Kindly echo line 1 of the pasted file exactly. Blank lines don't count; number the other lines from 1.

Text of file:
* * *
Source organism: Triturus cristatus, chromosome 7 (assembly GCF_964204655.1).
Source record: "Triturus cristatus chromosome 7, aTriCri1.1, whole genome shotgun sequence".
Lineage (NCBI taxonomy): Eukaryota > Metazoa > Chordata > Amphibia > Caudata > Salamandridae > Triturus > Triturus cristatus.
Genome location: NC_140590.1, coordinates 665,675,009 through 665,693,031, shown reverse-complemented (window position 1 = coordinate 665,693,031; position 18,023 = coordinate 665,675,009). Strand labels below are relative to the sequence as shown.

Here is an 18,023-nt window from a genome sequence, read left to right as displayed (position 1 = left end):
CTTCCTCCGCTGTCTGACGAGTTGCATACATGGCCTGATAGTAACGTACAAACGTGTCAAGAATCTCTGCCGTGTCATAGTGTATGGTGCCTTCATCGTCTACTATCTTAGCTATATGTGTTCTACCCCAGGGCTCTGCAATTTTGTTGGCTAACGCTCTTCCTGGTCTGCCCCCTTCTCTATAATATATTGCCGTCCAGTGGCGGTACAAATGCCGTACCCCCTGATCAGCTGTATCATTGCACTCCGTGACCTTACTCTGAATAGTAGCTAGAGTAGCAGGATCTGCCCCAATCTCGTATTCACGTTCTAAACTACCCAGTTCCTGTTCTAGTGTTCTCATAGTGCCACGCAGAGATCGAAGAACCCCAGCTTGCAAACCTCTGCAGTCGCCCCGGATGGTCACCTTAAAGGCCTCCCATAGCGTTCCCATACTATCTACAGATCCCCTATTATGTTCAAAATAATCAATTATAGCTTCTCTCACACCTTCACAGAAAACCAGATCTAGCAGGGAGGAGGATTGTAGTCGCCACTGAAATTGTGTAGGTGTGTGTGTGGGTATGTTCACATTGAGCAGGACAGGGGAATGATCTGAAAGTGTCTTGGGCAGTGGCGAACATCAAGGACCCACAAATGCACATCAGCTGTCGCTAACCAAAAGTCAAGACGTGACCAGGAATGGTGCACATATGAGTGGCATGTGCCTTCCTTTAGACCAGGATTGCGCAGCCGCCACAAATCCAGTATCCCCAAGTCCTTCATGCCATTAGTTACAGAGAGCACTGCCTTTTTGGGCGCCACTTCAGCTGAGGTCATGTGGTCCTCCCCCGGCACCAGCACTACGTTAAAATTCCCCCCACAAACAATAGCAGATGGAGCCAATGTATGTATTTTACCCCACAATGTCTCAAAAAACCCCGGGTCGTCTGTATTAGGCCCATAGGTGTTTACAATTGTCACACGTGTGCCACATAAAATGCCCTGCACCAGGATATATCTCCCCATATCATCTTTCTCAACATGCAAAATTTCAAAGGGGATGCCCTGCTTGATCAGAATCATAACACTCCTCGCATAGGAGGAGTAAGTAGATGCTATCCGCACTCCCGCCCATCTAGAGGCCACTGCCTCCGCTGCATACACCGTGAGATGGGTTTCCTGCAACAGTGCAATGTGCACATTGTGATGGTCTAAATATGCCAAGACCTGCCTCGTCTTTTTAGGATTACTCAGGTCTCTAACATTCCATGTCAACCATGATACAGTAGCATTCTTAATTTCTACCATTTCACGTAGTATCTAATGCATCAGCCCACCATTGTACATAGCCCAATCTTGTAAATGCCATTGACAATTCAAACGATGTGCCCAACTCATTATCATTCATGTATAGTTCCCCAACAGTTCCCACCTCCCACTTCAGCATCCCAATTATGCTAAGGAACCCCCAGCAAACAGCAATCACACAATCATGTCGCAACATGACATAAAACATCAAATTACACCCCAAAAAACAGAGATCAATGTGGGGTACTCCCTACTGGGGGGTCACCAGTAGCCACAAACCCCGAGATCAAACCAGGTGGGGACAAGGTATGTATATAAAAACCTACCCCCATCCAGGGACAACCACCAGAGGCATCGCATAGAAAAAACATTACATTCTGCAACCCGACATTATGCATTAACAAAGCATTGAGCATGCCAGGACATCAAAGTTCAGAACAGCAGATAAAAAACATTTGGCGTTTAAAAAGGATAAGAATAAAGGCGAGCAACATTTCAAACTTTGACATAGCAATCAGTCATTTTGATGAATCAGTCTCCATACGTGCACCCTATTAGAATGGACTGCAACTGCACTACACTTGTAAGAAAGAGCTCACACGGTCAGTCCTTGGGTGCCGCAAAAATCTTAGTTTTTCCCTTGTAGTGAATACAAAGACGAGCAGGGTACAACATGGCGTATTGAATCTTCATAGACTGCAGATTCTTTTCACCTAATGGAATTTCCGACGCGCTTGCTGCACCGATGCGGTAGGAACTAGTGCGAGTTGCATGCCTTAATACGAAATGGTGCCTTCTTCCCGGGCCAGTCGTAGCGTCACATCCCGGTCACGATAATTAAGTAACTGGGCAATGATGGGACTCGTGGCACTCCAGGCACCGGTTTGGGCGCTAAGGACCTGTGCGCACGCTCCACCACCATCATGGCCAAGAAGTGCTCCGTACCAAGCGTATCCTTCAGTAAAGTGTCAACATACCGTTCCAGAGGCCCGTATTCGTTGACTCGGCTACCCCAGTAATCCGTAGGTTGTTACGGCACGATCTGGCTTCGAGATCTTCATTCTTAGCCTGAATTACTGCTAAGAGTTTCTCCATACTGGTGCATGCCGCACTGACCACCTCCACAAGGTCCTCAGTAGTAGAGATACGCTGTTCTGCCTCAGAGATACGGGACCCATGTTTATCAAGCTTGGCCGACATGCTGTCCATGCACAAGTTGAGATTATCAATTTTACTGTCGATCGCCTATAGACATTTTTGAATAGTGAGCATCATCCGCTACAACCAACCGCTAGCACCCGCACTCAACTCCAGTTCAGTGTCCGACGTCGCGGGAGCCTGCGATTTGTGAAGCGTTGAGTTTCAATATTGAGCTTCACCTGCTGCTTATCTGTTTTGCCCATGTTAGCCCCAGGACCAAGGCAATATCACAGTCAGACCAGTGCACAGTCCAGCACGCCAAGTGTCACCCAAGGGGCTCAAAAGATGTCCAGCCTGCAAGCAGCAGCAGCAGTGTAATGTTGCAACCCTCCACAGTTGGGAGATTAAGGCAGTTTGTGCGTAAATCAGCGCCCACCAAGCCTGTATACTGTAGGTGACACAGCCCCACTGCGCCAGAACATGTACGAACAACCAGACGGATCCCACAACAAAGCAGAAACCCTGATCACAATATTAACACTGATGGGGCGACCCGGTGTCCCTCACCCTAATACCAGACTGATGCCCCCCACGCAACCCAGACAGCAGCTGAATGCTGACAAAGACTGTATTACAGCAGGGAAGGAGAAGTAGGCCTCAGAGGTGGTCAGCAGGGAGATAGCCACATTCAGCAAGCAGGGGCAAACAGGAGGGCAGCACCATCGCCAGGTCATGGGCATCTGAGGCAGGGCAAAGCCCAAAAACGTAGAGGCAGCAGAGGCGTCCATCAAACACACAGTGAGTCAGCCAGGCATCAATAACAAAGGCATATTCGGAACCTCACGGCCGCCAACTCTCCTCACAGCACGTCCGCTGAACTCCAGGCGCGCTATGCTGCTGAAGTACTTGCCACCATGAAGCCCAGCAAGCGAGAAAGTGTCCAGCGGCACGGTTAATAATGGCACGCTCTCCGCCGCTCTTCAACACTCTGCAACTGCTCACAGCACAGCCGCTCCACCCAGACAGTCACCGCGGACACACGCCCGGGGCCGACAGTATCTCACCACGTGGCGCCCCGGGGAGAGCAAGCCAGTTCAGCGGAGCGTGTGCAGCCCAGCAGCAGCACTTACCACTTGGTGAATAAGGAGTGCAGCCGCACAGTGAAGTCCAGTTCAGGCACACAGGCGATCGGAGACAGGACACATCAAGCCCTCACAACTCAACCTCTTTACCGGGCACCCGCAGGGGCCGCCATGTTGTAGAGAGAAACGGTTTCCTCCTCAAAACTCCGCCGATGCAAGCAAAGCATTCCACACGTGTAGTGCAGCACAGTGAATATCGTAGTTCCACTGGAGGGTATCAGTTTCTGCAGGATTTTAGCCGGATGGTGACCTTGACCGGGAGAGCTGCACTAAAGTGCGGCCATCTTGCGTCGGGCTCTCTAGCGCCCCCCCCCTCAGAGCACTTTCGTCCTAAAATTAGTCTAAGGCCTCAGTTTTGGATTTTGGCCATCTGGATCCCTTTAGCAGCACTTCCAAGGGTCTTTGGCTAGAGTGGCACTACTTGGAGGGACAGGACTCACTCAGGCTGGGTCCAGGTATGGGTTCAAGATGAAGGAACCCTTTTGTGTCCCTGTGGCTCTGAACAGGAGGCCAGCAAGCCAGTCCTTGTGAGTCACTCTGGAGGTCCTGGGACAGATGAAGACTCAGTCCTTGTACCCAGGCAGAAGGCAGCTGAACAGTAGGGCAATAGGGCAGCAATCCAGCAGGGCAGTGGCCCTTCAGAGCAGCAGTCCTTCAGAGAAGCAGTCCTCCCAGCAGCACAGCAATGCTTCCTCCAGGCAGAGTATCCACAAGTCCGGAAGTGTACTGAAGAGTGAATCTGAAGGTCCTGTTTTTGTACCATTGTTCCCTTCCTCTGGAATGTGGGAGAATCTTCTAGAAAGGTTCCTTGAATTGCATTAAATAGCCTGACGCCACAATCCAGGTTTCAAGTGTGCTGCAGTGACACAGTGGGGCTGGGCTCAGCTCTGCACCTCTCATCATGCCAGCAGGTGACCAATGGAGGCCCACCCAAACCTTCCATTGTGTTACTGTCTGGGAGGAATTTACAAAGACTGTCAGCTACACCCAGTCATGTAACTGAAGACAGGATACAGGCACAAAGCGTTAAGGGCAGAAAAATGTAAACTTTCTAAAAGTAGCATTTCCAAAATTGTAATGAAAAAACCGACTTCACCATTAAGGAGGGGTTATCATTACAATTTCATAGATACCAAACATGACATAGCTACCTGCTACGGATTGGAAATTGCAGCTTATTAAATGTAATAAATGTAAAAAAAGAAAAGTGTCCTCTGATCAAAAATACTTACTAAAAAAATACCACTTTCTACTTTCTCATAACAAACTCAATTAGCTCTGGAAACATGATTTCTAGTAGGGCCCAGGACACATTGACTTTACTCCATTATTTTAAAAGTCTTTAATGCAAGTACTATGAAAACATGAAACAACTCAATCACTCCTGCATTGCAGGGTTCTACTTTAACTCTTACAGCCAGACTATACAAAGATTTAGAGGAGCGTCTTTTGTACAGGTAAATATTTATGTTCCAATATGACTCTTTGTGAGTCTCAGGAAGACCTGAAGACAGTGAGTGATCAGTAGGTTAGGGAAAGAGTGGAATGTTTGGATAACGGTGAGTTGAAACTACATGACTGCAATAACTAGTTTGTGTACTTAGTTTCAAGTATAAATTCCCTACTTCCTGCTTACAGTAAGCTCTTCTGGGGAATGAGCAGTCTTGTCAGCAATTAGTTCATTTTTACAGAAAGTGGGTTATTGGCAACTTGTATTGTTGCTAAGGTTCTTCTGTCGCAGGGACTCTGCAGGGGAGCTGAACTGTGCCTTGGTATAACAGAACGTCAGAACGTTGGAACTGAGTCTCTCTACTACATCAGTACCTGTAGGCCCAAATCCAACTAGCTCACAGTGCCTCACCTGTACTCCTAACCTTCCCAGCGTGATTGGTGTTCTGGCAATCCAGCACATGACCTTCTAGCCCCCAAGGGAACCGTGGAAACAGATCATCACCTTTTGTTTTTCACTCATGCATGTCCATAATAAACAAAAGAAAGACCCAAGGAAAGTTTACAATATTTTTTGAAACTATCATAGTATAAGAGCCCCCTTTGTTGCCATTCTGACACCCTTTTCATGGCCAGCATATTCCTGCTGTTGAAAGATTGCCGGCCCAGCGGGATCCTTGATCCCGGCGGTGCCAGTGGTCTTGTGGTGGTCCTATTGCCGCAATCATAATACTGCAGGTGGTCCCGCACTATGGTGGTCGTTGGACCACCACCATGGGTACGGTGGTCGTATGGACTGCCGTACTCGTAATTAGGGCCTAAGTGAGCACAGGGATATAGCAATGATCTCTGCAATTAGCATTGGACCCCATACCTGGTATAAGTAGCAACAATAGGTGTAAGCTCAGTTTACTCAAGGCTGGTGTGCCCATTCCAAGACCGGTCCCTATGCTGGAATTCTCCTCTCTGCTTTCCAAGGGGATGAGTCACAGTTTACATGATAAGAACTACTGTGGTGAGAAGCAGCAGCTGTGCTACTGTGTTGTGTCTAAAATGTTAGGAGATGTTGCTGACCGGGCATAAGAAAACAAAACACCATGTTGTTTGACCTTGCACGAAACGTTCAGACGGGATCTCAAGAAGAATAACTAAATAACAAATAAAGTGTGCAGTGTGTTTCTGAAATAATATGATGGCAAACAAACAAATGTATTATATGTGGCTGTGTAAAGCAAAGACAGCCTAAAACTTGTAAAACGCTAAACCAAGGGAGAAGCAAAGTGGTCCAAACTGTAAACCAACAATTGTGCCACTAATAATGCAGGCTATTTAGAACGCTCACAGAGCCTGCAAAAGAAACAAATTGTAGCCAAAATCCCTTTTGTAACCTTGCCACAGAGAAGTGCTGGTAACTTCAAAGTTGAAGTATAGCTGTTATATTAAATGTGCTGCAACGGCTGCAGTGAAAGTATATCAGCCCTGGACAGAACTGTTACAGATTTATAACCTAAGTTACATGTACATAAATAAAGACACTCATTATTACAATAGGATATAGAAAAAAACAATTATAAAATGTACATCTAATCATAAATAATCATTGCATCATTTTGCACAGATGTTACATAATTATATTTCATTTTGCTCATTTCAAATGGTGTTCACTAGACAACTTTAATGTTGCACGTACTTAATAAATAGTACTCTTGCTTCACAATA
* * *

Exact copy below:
Source organism: Triturus cristatus, chromosome 7 (assembly GCF_964204655.1).